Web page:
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Analytics is a Method, Part 2: What's Wrong with the Devils?


In a previous post, I argued analytics ought to be viewed as a method of solving problems and that the manner in which it has been mainstreamed by recent case studies (notably the Wild, Kings and Leafs), is problematic. That is, analytics has been mainstreamed under the framework of "analytics as possession," which has, in part, encouraged a variety of unproductive arguments, esp. those assuming analytics fails to account for a variety of outcomes and/or variables.

In this post, I'd like to examine a counter case study, which I hope will highlight the way analytics at its core is about solving problems and not about any specific tool, number or combination of tools and numbers.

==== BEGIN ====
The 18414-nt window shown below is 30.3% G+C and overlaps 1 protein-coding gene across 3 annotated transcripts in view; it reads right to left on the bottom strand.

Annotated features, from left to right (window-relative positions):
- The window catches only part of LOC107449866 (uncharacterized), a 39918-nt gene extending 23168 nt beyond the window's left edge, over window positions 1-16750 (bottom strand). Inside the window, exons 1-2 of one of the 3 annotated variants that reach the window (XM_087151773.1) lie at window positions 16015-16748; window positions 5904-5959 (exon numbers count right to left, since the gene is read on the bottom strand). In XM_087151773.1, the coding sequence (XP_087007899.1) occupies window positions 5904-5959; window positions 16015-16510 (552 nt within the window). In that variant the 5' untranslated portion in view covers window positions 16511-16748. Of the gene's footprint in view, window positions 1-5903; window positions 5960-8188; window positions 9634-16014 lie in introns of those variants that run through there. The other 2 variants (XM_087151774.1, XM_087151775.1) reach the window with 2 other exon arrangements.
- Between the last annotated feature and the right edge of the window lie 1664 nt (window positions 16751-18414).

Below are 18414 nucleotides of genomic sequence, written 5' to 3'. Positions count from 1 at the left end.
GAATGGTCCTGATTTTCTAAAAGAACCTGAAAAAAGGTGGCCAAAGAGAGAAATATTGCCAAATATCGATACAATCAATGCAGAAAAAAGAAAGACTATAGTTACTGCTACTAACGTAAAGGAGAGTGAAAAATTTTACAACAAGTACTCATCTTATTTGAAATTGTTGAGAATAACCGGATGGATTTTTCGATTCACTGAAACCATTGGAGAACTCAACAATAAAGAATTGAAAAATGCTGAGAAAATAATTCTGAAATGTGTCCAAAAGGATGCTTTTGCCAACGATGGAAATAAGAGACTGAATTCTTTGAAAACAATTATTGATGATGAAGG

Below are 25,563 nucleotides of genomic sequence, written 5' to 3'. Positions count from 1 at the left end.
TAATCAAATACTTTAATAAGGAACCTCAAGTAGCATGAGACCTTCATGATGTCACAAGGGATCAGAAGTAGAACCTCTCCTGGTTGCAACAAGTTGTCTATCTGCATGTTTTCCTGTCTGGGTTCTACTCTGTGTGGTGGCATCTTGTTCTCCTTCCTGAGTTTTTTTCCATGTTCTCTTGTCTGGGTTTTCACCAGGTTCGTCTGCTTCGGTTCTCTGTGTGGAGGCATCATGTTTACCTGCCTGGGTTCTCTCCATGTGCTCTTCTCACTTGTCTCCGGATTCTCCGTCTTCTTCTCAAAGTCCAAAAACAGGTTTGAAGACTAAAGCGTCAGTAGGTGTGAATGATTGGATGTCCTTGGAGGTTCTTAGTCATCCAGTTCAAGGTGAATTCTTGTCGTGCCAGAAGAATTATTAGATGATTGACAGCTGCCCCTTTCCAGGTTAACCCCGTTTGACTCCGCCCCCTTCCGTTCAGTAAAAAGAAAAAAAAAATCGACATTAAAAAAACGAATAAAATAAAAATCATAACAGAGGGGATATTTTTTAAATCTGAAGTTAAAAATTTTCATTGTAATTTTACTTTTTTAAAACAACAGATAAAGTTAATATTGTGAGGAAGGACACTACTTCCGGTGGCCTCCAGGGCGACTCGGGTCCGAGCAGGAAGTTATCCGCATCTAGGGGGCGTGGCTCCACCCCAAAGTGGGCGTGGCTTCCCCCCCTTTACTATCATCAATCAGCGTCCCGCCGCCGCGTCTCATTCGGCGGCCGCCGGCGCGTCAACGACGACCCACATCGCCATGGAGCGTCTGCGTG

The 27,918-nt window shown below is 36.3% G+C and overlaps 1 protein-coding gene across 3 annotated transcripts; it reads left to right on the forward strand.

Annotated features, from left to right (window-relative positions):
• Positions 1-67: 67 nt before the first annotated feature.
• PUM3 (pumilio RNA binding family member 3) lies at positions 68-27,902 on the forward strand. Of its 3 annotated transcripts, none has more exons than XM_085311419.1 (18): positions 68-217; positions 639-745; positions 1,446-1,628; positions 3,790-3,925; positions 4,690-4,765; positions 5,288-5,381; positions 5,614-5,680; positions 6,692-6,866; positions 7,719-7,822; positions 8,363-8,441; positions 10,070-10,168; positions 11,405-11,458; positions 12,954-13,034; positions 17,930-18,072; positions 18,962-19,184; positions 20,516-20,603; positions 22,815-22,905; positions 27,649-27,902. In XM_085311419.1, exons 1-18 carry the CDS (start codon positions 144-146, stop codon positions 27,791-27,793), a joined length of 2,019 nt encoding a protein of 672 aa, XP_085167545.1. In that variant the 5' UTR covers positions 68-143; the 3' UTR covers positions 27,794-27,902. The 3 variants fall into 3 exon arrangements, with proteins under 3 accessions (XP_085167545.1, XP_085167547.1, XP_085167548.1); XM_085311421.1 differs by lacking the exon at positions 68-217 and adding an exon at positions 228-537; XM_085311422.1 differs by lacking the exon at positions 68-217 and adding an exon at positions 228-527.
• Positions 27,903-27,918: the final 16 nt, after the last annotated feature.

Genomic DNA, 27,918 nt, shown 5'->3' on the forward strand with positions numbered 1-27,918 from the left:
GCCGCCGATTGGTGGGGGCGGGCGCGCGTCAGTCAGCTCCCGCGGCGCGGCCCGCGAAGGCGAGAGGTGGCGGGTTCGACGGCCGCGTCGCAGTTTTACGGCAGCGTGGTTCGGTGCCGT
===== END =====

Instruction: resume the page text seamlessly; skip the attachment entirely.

The New Jersey Devils are an outstanding puck possession team. Here are charts of the last two years showing where the Devils stack up 5x5 by FenwickClose (3rd, 5th):

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(both charts via extraskater.com)

The Devils are in elite company among possession teams. And, the vast majority of these teams are winners. Or, possession correlates very high with winning hockey games.

When we look at where the Devils sit in the standings, however, it is apparent that their elite-level possession is not translating into an elite-level win record. Here's their current spot in the standings:

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In an environment where the Leafs possession failures are dominating the mainstream analytic conversation, the Devils present an interesting case study. That is, the way in which the Leafs stats/anti-stats debate has been framed is misleading. It has constructed a hyperbolic situation in which "analytics" is synonymous with possession and whereby the validity of analytics is dependent upon the success/failure of possession to accurately predict outcomes.